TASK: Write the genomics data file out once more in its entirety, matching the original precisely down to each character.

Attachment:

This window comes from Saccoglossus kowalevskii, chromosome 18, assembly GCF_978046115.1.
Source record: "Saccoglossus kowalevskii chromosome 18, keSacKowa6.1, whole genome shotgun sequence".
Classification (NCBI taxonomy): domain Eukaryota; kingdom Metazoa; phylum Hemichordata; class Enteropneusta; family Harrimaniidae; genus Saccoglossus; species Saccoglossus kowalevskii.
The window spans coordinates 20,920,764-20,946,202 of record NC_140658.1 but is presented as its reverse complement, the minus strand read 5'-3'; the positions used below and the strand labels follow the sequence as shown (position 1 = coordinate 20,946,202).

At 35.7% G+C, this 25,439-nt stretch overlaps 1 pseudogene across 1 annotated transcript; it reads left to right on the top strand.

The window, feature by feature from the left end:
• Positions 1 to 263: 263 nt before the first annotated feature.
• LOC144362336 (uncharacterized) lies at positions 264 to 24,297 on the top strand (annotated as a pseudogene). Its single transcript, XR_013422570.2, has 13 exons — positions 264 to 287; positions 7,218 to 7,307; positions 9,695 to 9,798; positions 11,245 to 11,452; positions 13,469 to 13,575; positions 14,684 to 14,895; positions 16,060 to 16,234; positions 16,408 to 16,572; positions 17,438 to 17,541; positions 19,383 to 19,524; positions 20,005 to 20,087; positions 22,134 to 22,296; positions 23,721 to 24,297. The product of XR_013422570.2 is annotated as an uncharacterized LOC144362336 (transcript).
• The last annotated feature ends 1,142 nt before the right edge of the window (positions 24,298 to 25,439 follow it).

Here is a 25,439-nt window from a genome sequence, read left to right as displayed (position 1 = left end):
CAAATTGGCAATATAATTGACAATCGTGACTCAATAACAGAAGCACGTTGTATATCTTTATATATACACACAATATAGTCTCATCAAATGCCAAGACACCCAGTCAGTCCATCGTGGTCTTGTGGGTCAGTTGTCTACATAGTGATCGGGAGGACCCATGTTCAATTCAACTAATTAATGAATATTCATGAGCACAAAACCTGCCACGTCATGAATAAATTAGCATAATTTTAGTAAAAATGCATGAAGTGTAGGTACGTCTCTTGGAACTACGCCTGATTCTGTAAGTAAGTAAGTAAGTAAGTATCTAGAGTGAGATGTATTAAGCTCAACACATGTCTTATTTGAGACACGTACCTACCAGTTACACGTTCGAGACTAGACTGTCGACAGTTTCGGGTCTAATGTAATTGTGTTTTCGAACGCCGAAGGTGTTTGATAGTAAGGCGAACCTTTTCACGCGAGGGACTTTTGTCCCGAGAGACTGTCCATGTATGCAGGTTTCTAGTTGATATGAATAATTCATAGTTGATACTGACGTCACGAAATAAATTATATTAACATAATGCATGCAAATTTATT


This window comes from Saccoglossus kowalevskii, chromosome 18, assembly GCF_978046115.1.
Source record: "Saccoglossus kowalevskii chromosome 18, keSacKowa6.1, whole genome shotgun sequence".
Classification (NCBI taxonomy): domain Eukaryota; kingdom Metazoa; phylum Hemichordata; class Enteropneusta; family Harrimaniidae; genus Saccoglossus; species Saccoglossus kowalevskii.
The window spans coordinates 20,920,764-20,946,202 of record NC_140658.1 but is presented as its reverse complement, the minus strand read 5'-3'; the positions used below and the strand labels follow the sequence as shown (position 1 = coordinate 20,946,202).

At 35.7% G+C, this 25,439-nt stretch overlaps 1 pseudogene across 1 annotated transcript; it reads left to right on the top strand.

The window, feature by feature from the left end:
• Positions 1 to 263: 263 nt before the first annotated feature.
• LOC144362336 (uncharacterized) lies at positions 264 to 24,297 on the top strand (annotated as a pseudogene). Its single transcript, XR_013422570.2, has 13 exons — positions 264 to 287; positions 7,218 to 7,307; positions 9,695 to 9,798; positions 11,245 to 11,452; positions 13,469 to 13,575; positions 14,684 to 14,895; positions 16,060 to 16,234; positions 16,408 to 16,572; positions 17,438 to 17,541; positions 19,383 to 19,524; positions 20,005 to 20,087; positions 22,134 to 22,296; positions 23,721 to 24,297. The product of XR_013422570.2 is annotated as an uncharacterized LOC144362336 (transcript).
• The last annotated feature ends 1,142 nt before the right edge of the window (positions 24,298 to 25,439 follow it).

Here is a 25,439-nt window from a genome sequence, read left to right as displayed (position 1 = left end):
CAAATTGGCAATATAATTGACAATCGTGACTCAATAACAGAAGCACGTTGTATATCTTTATATATACACACAATATAGTCTCATCAAATGCCAAGACACCCAGTCAGTCCATCGTGGTCTTGTGGGTCAGTTGTCTACATAGTGATCGGGAGGACCCATGTTCAATTCAACTAATTAATGAATATTCATGAGCACAAAACCTGCCACGTCATGAATAAATTAGCATAATTTTAGTAAAAATGCATGAAGTGTAGGTACGTCTCTTGGAACTACGCCTGATTCTGTAAGTAAGTAAGTAAGTAAGTATCTAGAGTGAGATGTATTAAGCTCAACACATGTCTTATTTGAGACACGTACCTACCAGTTACACGTTCGAGACTAGACTGTCGACAGTTTCGGGTCTAATGTAATTGTGTTTTCGAACGCCGAAGGTGTTTGATAGTAAGGCGAACCTTTTCACGCGAGGGACTTTTGTCCCGAGAGACTGTCCATGTATGCAGGTTTCTAGTTGATATGAATAATTCATAGTTGATACTGACGTCACGAAATAAATTATATTAACATAATGCATGCAAATTTATT